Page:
“They are not heroes," he said. "They may be to those who support their position, but they are in effect traitors to the democracy they are supposed to represent. That may be a very strong word, and I may have to rescind it later when I see my friend [state Sen.] Bob Jauch. If he ever comes back.”
Ellis did not return a request for comment.
Wisconsin's Democratic state senators -- the Wisconsin 14, as they came to be known -- stayed away for 21 days. That was 21 days without their families, 21 days Gov. Scott Walker's (R-Wis.) budget repair bill couldn't move forward and 21 days for thousands of people to turn out at the state capitol and turn the nation's attention to what was happening in the Badger State.
In Wisconsin for those three weeks, there were massive protests in the state Capitol, with some people spending the night in the building's rotunda. Madison taxi cabs -- part of the "Union Cab" brand -- went around honking to the tune of the chant, "This is what democracy looks like." And Walker, of course, had his infamous phone call with who he thought was conservative billionaire David Koch, who turned out to be a journalist in Buffalo, N.Y.
Across state lines in Illinois, Wisconsin Democrats were struggling with the burden of staying away in order to show the nation what their GOP colleagues were trying to do, all the while knowing that in the end, Republicans could pass the anti-union measure in exactly the fashion they ended up doing.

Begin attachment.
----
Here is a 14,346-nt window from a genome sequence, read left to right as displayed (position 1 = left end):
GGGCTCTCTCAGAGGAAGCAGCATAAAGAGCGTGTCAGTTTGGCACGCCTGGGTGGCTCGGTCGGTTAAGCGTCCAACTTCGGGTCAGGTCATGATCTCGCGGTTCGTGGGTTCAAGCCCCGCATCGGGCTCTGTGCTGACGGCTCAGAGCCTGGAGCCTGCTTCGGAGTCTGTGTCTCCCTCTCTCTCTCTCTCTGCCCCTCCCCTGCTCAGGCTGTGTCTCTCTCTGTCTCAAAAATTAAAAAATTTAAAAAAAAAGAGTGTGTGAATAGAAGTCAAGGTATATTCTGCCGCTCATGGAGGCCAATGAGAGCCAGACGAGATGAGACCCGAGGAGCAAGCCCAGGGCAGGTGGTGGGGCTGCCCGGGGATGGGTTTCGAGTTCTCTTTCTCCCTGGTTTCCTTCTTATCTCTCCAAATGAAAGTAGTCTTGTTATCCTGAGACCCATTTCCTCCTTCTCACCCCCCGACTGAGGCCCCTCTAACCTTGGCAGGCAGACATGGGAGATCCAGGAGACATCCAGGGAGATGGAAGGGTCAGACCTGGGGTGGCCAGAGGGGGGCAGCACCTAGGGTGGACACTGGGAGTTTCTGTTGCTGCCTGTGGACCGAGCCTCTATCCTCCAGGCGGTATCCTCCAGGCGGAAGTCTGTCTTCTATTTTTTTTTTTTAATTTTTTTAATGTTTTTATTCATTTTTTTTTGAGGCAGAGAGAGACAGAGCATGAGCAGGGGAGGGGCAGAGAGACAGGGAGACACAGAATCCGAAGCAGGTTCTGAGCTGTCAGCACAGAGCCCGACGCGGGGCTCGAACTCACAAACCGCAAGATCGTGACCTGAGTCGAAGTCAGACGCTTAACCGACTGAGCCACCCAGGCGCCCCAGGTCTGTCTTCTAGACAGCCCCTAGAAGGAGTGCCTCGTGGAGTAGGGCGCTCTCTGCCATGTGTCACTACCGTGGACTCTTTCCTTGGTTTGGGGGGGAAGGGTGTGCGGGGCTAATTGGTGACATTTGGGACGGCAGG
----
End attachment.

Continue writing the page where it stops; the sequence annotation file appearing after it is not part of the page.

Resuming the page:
Several senators secretly returned to Wisconsin on various occasions -- a risky move, considering Senate Republicans had ordered the arrest of their boycotting colleagues, and a fact that went unnoticed at the time.
Sen. Julie Lassa (D-Stevens Point), who was pregnant during the crisis, went back for a doctor's appointment. Another senator went home to see his family, but when he came back, he reported to his colleagues that, "My wife told me I need to stay here [in Illinois]," showing the commitment of the lawmakers' families to what they were doing.
"Our spouses could go down to the capitol or go to a demonstration in their area and see the energy that was being generated by the demonstrations," said Miller. "They recognized the huge significance and the power of the people protesting. And we'd kind of missed out on some of that direct energy. We could see it through the TV and so forth, but it's different when you're actually there."